With the help of google and a colleague with the necessary oracle knowledge. This was the solution (increasing the recovery db size):

[root@ncs oracle]# su - oracle
[oracle@ncs ~]$ ls
base  coracleenv  dbPasswd.pwd  oracleenv  oraInventory  templates  utils
[oracle@ncs ~]$ . oracleenv
[oracle@ncs ~]$ sqlplus '/as sysdba'
SQL*Plus: Release Production 
Copyright (c) 1982, 2010, Oracle.  All rights reserved.
Connected to an idle instance.

SQL> startup nomount
ORACLE instance started.

Total System Global Area 4275781632 bytes
Fixed Size                  2233336 bytes
Variable Size            2986347528 bytes
Database Buffers         1275068416 bytes
Redo Buffers               12132352 bytes
SQL> show parameter db_recovery_file_dest_size

NAME                                 TYPE        VALUE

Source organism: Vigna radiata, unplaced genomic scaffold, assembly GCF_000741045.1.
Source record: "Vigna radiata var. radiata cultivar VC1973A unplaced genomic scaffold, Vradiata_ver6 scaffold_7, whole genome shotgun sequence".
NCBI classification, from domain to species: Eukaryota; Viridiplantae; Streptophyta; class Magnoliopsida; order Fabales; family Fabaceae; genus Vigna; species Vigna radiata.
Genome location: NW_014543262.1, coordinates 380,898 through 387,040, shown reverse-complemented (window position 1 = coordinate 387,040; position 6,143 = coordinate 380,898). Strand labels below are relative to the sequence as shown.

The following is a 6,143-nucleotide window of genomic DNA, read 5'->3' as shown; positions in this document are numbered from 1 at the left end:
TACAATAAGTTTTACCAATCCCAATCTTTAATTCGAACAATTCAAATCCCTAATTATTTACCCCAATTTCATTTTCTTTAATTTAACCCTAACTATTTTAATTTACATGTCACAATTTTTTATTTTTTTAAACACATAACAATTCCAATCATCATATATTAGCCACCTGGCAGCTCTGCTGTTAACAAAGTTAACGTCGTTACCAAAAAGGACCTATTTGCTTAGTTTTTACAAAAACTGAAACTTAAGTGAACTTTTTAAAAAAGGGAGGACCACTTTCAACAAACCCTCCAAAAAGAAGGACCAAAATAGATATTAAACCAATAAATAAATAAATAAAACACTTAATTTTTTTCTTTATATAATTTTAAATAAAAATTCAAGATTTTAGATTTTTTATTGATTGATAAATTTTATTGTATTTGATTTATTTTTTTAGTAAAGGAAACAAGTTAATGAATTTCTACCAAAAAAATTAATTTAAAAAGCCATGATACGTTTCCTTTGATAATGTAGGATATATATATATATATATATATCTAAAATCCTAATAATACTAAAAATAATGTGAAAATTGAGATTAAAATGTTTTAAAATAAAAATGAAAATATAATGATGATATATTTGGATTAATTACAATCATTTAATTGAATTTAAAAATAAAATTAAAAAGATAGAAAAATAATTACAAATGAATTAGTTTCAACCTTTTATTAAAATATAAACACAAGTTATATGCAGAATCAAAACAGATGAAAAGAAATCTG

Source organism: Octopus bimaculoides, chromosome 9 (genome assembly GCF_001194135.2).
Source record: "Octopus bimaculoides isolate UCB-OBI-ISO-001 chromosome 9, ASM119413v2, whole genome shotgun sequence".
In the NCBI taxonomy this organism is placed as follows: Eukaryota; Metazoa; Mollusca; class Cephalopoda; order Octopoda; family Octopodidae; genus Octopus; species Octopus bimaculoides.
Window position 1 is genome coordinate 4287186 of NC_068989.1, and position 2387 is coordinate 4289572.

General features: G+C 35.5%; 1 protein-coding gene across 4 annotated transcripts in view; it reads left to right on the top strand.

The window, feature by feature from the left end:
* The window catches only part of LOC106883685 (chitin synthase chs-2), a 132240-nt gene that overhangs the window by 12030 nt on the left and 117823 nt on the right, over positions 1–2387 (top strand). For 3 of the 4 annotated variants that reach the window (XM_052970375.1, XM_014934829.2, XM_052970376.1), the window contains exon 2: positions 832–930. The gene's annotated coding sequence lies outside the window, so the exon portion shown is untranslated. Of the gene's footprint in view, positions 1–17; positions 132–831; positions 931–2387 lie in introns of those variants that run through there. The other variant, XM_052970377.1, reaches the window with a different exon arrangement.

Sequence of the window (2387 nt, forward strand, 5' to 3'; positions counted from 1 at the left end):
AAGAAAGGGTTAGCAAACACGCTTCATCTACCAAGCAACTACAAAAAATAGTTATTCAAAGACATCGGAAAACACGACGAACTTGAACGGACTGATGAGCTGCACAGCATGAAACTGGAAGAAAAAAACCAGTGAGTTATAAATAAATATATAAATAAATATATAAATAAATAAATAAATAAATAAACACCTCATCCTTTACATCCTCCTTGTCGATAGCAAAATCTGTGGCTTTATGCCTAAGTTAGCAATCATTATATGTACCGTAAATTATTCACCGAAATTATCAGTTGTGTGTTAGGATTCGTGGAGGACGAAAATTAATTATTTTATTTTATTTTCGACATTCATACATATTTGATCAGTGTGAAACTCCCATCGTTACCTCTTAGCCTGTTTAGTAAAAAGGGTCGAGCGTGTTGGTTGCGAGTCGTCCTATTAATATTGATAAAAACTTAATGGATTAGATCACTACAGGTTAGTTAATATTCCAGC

------------------------------------ ----------- ------------------------------
db_recovery_file_dest_size           big integer 100G
SQL> alter system set db_recovery_file_dest_size=120G scope=both;

System altered.

SQL> show parameter db_recovery_file_dest_size;

NAME                                 TYPE        VALUE
------------------------------------ ----------- ------------------------------
db_recovery_file_dest_size           big integer 120G
SQL> shutdown
ORA-01507: database not mounted

ORACLE instance shut down.
SQL> quit

Still the error, but now some free space to do something

ORA-19815: WARNING: db_recovery_file_dest_size of 128849018880 bytes is 85.07% used, and has 19241095680 remaining bytes available.

Next ran ncs cleanup on the NCS CLI

ncs/admin# ncs cleanup
Starting Cleanup: 
Removing all files in backup staging directory
Removing all Matlab core related files
Removing all older log files
Cleaning older archive logs
Cleaning database backup and all archive logs
Cleaning database
Stopping database
Starting database
Starting database clean
Completed database clean
Stopping database
Completed Cleanup

And rebooted the system.

Oracle DB came up normally and NCS was happily running again.